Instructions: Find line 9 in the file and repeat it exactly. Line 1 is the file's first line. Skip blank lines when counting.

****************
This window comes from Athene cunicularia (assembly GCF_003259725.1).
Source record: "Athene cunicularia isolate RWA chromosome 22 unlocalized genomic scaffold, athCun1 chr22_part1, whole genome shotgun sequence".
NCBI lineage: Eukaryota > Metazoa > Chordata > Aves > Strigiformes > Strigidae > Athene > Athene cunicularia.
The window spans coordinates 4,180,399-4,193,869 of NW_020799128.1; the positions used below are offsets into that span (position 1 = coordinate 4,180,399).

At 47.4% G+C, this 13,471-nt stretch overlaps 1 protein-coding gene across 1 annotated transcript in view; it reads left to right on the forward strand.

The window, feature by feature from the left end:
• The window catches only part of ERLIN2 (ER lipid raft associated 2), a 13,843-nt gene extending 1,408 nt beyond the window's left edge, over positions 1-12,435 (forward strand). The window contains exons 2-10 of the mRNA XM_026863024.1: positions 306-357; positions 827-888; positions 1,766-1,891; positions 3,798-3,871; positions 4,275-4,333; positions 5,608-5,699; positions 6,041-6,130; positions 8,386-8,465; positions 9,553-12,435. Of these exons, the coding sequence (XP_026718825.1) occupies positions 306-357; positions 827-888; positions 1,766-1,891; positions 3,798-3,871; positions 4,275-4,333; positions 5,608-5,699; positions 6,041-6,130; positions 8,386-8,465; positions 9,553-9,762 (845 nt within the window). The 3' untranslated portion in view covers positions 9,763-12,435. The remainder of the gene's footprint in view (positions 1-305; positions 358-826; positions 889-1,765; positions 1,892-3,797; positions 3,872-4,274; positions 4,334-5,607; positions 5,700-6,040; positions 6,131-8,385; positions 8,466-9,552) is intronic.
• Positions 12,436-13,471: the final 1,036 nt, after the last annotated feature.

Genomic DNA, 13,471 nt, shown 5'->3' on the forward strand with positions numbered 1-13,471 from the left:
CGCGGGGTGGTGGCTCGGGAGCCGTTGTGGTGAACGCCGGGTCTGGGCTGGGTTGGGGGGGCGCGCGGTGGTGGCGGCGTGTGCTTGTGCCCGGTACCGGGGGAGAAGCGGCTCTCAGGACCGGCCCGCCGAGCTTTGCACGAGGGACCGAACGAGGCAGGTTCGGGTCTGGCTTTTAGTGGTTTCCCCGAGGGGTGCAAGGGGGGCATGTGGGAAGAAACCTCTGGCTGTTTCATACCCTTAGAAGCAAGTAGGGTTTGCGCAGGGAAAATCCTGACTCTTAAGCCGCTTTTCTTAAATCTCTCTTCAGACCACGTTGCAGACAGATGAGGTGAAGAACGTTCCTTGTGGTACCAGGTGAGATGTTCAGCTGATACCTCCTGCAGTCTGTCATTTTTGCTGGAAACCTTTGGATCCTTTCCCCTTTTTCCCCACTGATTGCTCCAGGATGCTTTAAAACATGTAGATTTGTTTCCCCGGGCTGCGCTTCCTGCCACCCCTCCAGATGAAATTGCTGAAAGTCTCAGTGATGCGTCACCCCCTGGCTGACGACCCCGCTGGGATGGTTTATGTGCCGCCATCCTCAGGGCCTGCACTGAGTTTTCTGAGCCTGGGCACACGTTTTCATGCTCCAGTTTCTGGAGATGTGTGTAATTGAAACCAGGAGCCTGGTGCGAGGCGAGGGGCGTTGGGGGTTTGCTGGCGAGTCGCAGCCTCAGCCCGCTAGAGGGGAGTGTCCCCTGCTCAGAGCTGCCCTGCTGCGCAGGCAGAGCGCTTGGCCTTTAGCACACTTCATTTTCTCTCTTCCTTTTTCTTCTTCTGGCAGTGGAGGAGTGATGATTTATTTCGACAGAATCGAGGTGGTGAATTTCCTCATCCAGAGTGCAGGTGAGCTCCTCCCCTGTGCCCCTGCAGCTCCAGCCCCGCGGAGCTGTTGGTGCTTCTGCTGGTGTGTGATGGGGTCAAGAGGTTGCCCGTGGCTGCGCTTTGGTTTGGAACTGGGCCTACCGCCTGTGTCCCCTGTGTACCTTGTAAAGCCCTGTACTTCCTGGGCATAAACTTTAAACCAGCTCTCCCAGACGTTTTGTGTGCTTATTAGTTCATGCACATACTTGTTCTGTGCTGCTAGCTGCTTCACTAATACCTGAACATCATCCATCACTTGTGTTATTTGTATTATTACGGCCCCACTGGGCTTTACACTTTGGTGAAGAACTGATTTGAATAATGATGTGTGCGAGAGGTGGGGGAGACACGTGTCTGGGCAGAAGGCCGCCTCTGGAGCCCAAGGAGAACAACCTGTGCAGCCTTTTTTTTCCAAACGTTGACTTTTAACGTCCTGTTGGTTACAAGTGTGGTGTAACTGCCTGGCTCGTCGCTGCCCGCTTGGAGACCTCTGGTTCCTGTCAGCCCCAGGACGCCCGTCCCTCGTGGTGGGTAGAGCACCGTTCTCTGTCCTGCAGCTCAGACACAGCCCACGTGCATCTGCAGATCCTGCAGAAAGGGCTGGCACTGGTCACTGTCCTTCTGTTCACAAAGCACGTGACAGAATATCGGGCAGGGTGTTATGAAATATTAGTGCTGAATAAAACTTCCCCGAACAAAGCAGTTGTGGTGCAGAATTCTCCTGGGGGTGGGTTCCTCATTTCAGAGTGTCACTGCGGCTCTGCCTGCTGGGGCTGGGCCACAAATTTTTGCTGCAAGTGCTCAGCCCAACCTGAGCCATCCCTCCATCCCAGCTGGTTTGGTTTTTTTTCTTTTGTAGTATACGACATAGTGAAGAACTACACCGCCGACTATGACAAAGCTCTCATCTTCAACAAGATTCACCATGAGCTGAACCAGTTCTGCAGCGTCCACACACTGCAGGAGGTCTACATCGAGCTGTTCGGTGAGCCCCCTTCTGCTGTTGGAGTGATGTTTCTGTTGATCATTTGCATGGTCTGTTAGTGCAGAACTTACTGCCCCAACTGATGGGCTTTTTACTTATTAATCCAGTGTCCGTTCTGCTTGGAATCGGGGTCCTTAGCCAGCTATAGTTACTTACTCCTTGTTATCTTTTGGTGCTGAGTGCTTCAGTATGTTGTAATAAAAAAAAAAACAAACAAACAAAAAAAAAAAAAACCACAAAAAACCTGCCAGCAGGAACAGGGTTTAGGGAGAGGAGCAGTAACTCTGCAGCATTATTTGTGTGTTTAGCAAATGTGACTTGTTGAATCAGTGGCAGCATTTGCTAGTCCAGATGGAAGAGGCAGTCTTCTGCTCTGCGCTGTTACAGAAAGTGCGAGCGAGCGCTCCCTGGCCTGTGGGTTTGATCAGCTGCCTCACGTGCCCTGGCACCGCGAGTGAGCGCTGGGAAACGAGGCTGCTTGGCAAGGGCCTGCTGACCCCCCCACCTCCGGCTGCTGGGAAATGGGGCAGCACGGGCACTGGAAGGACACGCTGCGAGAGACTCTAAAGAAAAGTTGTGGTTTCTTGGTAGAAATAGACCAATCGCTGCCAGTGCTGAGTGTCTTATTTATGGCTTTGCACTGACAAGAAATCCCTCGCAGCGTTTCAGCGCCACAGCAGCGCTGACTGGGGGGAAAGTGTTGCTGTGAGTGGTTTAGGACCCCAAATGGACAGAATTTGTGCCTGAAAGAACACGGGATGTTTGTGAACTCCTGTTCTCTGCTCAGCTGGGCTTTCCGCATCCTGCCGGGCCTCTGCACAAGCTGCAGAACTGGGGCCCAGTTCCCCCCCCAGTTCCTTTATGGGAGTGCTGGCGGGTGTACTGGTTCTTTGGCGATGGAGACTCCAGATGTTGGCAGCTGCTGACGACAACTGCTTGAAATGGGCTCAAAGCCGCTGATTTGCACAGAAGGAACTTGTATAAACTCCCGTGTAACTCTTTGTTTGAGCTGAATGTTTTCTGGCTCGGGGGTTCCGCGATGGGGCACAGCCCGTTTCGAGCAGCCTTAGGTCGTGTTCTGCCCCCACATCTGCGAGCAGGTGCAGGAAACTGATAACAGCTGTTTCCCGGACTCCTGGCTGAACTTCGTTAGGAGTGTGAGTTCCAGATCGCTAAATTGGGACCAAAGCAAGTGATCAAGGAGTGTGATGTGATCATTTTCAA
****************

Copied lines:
Genomic DNA, 13,471 nt, shown 5'->3' on the forward strand with positions numbered 1-13,471 from the left: